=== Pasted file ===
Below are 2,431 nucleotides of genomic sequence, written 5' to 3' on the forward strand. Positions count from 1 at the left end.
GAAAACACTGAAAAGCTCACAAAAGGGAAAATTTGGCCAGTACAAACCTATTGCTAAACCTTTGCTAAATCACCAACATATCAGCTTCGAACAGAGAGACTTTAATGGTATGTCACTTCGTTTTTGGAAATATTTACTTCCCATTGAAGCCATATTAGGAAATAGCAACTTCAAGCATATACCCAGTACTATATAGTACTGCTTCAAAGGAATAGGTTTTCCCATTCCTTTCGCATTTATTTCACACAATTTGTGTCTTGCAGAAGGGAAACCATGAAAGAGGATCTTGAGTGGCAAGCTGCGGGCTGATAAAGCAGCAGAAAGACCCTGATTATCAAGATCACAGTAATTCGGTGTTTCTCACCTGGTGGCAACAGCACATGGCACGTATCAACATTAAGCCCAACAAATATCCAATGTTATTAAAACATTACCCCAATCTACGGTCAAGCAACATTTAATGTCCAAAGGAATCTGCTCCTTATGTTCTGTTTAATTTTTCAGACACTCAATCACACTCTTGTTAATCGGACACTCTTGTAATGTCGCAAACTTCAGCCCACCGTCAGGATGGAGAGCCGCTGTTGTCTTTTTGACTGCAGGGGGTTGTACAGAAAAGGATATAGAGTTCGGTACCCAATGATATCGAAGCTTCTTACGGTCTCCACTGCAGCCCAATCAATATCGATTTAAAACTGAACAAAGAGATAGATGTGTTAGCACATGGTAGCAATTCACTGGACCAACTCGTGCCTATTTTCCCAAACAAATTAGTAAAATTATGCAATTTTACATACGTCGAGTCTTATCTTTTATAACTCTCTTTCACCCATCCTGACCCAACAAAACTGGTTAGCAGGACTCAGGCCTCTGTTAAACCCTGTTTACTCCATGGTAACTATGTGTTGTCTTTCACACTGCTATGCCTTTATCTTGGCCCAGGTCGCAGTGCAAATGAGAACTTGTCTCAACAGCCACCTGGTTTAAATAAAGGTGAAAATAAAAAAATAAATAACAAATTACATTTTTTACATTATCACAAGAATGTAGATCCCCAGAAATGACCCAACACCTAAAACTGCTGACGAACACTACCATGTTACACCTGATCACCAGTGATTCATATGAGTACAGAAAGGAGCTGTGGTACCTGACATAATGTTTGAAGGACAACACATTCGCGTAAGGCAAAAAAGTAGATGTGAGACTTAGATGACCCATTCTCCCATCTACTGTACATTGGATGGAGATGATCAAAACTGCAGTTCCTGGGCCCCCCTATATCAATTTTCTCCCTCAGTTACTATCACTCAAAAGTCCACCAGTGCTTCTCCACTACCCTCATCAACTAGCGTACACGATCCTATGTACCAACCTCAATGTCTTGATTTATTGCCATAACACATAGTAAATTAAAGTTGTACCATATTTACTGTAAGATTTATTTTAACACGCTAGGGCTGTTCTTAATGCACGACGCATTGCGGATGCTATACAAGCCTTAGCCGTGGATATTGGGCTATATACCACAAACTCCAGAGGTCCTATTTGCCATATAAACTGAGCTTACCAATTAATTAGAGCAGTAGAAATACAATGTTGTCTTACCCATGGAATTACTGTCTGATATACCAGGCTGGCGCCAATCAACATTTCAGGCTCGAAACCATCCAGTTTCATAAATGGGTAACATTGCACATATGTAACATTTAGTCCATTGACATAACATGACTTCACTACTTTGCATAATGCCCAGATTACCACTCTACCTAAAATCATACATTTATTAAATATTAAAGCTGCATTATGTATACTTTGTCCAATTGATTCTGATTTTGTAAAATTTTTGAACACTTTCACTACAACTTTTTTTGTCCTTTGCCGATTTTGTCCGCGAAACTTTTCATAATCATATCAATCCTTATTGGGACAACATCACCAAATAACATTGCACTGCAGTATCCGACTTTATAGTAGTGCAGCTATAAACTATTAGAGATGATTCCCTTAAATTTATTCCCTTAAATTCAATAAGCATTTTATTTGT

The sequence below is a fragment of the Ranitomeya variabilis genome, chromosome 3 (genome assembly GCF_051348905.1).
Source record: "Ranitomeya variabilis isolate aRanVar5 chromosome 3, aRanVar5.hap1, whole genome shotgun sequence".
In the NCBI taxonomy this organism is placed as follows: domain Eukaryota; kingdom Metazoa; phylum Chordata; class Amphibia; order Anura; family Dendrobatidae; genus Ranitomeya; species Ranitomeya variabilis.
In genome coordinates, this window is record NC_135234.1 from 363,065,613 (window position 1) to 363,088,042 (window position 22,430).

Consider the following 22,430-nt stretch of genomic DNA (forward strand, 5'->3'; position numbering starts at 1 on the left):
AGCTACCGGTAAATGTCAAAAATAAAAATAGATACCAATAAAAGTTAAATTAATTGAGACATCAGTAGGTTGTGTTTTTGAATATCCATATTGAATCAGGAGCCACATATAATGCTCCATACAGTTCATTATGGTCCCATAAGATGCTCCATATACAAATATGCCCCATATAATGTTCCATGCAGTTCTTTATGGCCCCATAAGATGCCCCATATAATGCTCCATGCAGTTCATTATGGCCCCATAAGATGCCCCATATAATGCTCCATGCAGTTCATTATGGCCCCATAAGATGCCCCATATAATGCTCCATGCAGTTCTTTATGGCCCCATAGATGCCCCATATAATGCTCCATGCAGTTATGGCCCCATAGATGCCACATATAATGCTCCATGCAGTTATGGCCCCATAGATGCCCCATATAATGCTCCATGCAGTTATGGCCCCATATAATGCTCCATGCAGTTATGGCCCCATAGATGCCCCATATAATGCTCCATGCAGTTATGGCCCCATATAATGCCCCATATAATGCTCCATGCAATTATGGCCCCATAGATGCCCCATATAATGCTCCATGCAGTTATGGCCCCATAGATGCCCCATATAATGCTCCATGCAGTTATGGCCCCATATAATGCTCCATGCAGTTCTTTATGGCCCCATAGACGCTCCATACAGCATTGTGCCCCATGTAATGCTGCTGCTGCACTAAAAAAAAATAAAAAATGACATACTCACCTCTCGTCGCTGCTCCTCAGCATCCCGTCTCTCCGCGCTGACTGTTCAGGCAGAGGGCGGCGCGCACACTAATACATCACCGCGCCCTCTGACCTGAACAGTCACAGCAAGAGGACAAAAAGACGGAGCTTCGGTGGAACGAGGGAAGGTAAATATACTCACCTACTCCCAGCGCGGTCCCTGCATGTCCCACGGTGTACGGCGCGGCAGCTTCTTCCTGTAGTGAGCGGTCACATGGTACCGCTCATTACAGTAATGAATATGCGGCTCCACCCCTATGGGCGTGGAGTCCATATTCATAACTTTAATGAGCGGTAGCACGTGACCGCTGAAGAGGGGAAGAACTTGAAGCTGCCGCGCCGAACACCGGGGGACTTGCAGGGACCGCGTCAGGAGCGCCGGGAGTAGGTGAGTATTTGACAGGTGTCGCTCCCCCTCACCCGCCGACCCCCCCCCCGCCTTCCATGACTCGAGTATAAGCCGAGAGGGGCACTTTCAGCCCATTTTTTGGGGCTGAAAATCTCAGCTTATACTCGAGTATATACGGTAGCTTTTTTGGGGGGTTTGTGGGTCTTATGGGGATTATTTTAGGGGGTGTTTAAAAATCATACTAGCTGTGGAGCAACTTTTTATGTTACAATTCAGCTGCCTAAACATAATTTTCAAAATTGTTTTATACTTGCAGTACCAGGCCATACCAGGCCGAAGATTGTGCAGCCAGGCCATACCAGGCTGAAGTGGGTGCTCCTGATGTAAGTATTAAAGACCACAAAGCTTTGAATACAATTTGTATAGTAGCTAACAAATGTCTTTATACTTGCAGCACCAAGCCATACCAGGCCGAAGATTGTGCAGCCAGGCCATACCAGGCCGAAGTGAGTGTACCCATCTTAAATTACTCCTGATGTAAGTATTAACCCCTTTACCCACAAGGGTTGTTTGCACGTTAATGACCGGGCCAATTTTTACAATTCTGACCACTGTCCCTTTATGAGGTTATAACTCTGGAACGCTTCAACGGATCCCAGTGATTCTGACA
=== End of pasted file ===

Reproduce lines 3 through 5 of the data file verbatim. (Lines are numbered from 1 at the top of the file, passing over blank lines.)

The sequence below is a fragment of the Ranitomeya variabilis genome, chromosome 3 (genome assembly GCF_051348905.1).
Source record: "Ranitomeya variabilis isolate aRanVar5 chromosome 3, aRanVar5.hap1, whole genome shotgun sequence".
In the NCBI taxonomy this organism is placed as follows: domain Eukaryota; kingdom Metazoa; phylum Chordata; class Amphibia; order Anura; family Dendrobatidae; genus Ranitomeya; species Ranitomeya variabilis.